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Since May, hackers have been penetrating the computer networks of companies that operate nuclear power stations and other energy facilities, as well as manufacturing plants in the United States and other countries. Among the companies targeted was the Wolf Creek Nuclear Operating Corporation, which runs a nuclear power plant, according to security consultants and an urgent joint report issued by the Department of Homeland Security and the FBI recently.
The report did not indicate whether the cyberattacks were an attempt at espionage, such as stealing industrial secrets, or part of a plan to cause destruction. There is no indication that hackers were able to jump from their victims’ computers into the control systems of the facilities, nor is it clear how many facilities were breached. Wolf Creek officials explained that while they could not comment on cyberattacks or security issues, no “operation systems” had been affected and their corporate network and the internet were separate from the network that runs the plant.
The hackers appeared determined to map out computer networks for future attacks, the report concluded. But investigators have not been able to analyze the malicious “payload” of the hackers’ code, which would offer more detail into what they were after. John Keeley, a spokesman for the Nuclear Energy Institute, which works with all 99 electric utilities that operate nuclear plants in the United States, said nuclear facilities are required to report cyberattacks that relate to their “safety, security and operations.” None have reported that the security of their operations was affected by the latest attacks, Mr. Keeley said.
According to the New York Times, in most cases, the attacks targeted people — industrial control engineers who have direct access to systems that, if damaged, could lead to an explosion, fire or a spill of dangerous material. The origins of the hackers are not known, But the report indicated that an “advanced persistent threat” actor was responsible, which is the language security specialists often use to describe hackers backed by governments.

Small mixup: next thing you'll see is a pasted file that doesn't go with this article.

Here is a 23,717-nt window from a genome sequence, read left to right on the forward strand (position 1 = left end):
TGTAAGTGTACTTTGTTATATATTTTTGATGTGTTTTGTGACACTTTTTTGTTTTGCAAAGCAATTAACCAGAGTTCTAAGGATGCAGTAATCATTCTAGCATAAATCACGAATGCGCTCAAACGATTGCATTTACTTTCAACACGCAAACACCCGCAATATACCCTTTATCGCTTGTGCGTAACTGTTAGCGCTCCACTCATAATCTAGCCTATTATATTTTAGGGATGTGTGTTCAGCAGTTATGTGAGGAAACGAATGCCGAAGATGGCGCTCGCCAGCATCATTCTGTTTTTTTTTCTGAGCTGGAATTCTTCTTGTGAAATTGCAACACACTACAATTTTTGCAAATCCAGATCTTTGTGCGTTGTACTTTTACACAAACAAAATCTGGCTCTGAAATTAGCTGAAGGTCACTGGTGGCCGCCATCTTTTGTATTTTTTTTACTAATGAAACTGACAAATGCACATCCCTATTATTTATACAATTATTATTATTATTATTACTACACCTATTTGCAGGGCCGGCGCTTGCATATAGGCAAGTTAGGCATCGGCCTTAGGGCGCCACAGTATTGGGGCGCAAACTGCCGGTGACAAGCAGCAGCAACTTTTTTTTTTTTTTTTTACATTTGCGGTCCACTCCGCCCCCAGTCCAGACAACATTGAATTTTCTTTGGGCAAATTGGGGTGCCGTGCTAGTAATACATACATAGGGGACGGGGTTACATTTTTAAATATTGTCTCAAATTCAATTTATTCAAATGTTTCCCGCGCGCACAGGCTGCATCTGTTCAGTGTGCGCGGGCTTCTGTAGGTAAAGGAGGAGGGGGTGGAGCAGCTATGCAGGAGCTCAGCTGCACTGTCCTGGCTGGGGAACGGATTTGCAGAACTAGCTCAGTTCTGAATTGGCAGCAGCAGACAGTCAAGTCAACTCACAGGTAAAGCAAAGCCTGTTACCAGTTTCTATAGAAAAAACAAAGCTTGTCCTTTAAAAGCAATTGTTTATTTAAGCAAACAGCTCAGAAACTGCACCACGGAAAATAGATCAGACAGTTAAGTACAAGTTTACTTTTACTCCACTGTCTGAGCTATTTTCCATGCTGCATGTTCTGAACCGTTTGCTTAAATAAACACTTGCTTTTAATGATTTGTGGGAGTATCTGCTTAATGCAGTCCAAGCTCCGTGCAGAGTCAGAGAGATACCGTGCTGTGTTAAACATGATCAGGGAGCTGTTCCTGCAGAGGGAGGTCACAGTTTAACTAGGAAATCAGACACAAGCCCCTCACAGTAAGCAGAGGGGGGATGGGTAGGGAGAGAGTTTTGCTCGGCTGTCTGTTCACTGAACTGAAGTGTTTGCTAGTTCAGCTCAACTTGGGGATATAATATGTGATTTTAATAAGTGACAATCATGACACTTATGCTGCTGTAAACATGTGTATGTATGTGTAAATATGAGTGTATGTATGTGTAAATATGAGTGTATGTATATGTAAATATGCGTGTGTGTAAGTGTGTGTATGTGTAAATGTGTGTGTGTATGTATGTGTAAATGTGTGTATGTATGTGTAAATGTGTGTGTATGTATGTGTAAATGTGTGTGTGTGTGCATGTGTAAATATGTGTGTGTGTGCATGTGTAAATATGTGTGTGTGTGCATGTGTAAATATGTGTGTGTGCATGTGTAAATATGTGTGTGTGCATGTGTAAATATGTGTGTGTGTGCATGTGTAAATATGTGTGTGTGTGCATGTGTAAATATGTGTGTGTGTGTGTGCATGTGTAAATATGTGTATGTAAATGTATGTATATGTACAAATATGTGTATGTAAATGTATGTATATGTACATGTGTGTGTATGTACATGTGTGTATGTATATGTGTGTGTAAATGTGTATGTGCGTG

Hackers wrote email messages containing fake résumés for control engineering jobs and sent them to the senior industrial control engineers who maintain broad access to critical industrial control systems, the government report said. The fake résumés were Microsoft Word documents that were laced with malicious code. Once the recipients clicked on those documents, attackers could steal their credentials and proceed to other machines on the network.
Energy, nuclear and critical manufacturing organizations have frequently been targets for sophisticated cyberattacks. The Department of Homeland Security has called cyberattacks on critical infrastructure “one of the most serious national security challenges we must confront.”
On May 11, during the attacks, President Trump signed an executive order to strengthen the cybersecurity defenses of federal networks and critical infrastructure. The order required government agencies to work with public companies to mitigate risks and help defend critical infrastructure organizations “at greatest risk of attacks that could reasonably result in catastrophic regional or national effects on public health or safety, economic security, or national security.”
Jon Wellinghoff, the former chairman of the Federal Energy Regulatory Commission, said in a recent interview that while the security of United States’ critical infrastructure systems had improved in recent years, they were still vulnerable to advanced hacking attacks, particularly those that use tools stolen from the National Security Agency.
In 2008, an attack called Stuxnet that was designed by the United States and Israel to hit Iran’s main nuclear enrichment facility, demonstrated how computer attacks could disrupt and destroy physical infrastructure. The government hackers infiltrated the systems that controlled Iran’s nuclear centrifuges and spun them wildly out of control, or stopped them from spinning entirely, destroying a fifth of Iran’s centrifuges.
In retrospect, Mr. Wellinghoff said that attack should have foreshadowed the threats the United States would face on its own infrastructure. Critical infrastructure is increasingly controlled by supervisory control and data acquisition systems. They are used by manufacturers, nuclear plant operators and pipeline operators to monitor variables like pressure and flow rates through pipelines. The software also allows operators to monitor and diagnose unexpected problems.
But like any software, these systems are susceptible to hacking and computer viruses. And for years, security specialists have warned that hackers could use remote access to these systems to cause physical destruction.